Focus on the Customer: A Live Chat with the 2012 Ford Focus Ride and Handling Engineer

In November 2010, we started a new series called Focus on the Customer that takes you inside Ford and introduces you to some of the people behind the engineering and testing of the all-new 2012 Ford Focus. This week, Ford ride and drive engineer, Dr. Norbert Kessing talks about the challenge, technology and testing that were used to create the driving dynamics for the model.

Join Dr. Kessing here for the live chat at 11:00 a.m. EST (5:00 p.m CET) on Friday, December 3, 2010.

Dr. Kessing has a lot more than seat-of-the-pants knowledge about the dynamic properties of automobiles, and his knowledge has been a critical advantage for Ford in the development of the next-generation Focus.

“More and more, we are turning vehicle dynamics into an objective, scientific process,” says Dr. Kessing. “It used to be very subjective, but more and more we are finding ways to measure and replicate the forces and complex influences on a vehicle’s dynamic character. That means we can have a much deeper understanding of what a vehicle is doing dynamically and why.”

Driving dynamics has been a key DNA element for the Ford Focus since it was originally introduced in 1998. Since that time, Ford has honed its science, a process that involves sophisticated computer-aided engineering tools, testing engineers working in laboratories at Ford’s European product development facility in Merkenich, Germany, and test drivers at its Lommel (Belgium) Proving Ground.

“We still use test drivers and skilled tuners are crucial,” Dr. Kessing said. “As much as we have been able to study scientifically, there are still aspects of dynamics that require subjective testing by expert drivers. But our approach helps give these drivers better chassis setups to evaluate, and close collaboration among all the disciplines allows a test driver to understand what he just felt while driving on the proving ground. This knowledge loop allows us to improve continuously.”

Dr. Kessing remembers having his bedroom plastered with car posters when he was 15 years old. He got his first car, a VW Scirocco, at 19, which was an important milestone. At university, he got exposed to test driving and started working on projects for Ford.

On the track, he is clearly the master of more than just theory. He developed his skills as a test driver over more than a decade of work.

The first Focus on the Customer post featured Jorge Rivas who talked about the wind tunnel testing of the new Focus for minimized wind noise. You can click here to view the video and read the chat.

Grant Weber chatted about the technology and testing that he uses to help the all-new Focus deliver up to a projected 40 highway miles per gallon. Click here to view the video and read the chat.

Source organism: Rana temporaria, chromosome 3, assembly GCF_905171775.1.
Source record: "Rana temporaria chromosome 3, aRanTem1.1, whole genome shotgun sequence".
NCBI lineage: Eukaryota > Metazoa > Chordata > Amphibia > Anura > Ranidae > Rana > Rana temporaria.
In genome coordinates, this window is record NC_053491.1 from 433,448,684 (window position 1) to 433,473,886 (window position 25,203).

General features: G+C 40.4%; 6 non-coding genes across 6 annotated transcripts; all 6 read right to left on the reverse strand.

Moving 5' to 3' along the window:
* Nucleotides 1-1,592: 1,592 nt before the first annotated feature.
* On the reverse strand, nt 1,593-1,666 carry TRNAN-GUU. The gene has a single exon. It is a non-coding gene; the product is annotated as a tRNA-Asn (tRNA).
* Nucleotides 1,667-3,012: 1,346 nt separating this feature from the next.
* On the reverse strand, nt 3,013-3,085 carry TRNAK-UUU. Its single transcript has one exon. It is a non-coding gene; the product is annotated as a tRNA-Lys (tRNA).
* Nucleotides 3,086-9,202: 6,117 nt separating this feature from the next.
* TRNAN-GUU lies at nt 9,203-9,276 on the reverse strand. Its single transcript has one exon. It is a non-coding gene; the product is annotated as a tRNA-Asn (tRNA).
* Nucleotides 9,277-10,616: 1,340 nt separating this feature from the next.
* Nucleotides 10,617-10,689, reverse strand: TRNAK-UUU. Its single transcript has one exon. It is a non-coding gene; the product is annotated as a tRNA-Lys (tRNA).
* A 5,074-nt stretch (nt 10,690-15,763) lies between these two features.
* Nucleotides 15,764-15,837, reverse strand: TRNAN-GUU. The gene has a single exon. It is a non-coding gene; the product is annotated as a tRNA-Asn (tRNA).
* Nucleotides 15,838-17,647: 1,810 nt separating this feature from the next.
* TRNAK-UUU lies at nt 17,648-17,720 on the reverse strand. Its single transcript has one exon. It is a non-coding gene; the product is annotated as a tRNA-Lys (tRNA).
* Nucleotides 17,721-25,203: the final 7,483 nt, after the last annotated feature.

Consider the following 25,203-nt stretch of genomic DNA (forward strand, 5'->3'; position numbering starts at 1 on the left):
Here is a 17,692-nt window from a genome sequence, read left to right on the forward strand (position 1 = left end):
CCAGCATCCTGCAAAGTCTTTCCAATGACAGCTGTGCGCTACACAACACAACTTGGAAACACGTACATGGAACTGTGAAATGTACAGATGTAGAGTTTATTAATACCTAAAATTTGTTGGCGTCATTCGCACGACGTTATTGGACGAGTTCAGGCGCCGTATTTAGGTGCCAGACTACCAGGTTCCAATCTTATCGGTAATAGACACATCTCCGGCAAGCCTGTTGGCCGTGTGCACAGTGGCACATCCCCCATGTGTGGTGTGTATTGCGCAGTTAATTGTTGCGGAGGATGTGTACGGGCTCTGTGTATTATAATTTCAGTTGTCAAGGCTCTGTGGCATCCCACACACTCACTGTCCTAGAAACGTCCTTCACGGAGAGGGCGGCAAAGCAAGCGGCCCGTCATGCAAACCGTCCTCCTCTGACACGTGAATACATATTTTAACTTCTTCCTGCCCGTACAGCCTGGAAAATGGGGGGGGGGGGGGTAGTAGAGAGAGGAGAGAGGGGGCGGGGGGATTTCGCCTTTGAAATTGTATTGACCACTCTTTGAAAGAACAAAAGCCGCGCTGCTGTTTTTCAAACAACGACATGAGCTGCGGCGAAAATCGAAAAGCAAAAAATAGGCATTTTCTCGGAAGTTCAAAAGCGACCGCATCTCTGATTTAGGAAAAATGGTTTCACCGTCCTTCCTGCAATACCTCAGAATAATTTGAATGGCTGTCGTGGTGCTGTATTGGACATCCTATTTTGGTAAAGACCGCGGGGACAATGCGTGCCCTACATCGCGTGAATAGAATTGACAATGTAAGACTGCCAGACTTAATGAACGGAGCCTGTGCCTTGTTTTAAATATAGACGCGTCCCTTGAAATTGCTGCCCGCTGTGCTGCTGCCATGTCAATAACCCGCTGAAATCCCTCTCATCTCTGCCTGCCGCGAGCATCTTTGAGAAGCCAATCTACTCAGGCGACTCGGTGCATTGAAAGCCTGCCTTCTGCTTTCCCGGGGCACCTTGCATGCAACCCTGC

And most recently, Jeff Fessenden and Gurjeet Bains discussed the tests that they put the 2012 Ford Focus through to reduce unwanted sounds. You can click here to view the video and read the chat.

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0 COMMENTS ON THIS ARTICLE
Sean Evans Untill it is AWD then i will stick with my Japanese car. There are plenty of us tuners out there ready to jump to Ford if they ever made a good awd car!
3 year(s) ago via
steve saunders this looks cool
3 year(s) ago via
Mark Nichols Looks great! Good job. It is however time to lobby the oil companies that wish to only sell gasoline to US car customers..and bring over the diesels! Imagine the torque and high MPG in these awesome new Fords here. Driving pleasure. Cmon Ford..If VW does it..We sure can. I believe!!
3 year(s) ago via
Thomas C "All wheel drive certainly brings advantages, but comes at a high cost." A high cost, ok, doesn't need to be standard but why we don't have all wheel drive as an option?????? Ford should selling all-wheel drive as an option for the Focus and Fiesta if they are willing to listen to what people want.
3 year(s) ago via
Sally Jones Will the new Focus have a station wagon model? I have a 2001 Ford Focus LX wagon and I love it. It is small, easy to maneuver, fuel efficient and has a large load capacity. Us city people don't need large gas guzzling SUVs that are hard to park. Please bring back my Focus wagon, I need a new one. I have owned Fords all my driving life of 40 years. I don't want to have to go to another brand next time I buy because Ford does not have a wagon option. Europeans have wagons, why don't we have them!
3 year(s) ago via
Roger Ratekin It looks Great.
3 year(s) ago via
Bob D I recently drove a Ford Fiesta with the PowerShift transmission, which felt a bit odd - leaving me longing for that "coasting" feeling like a manual transmission in neutral. Will the new Focus be available without this feature?
3 year(s) ago via
Paul • EPAS is a sophisticated electric speed-sensitive assist for the rack-and-pinion steering system – Offers light, responsive steering around town and for parking – At higher speeds, EPAS delivers less steering assist for more confident control • EPAS replaces the hydraulic gear system that pulled power (and efficiency) from the engine via a belt • Helps improve fuel economy and eliminate hydraulic noises common with hydraulic systems
3 year(s) ago via
Mitch Mattice Dr. Kessing, In regards to the Electric Power Assist Steering, other than fuel economy benefits, how is it any better than conventional power steering? My wifes 2011 Fiesta feels a little "numb" at times. Will this the be the same for the new Focus I just ordered?
3 year(s) ago via
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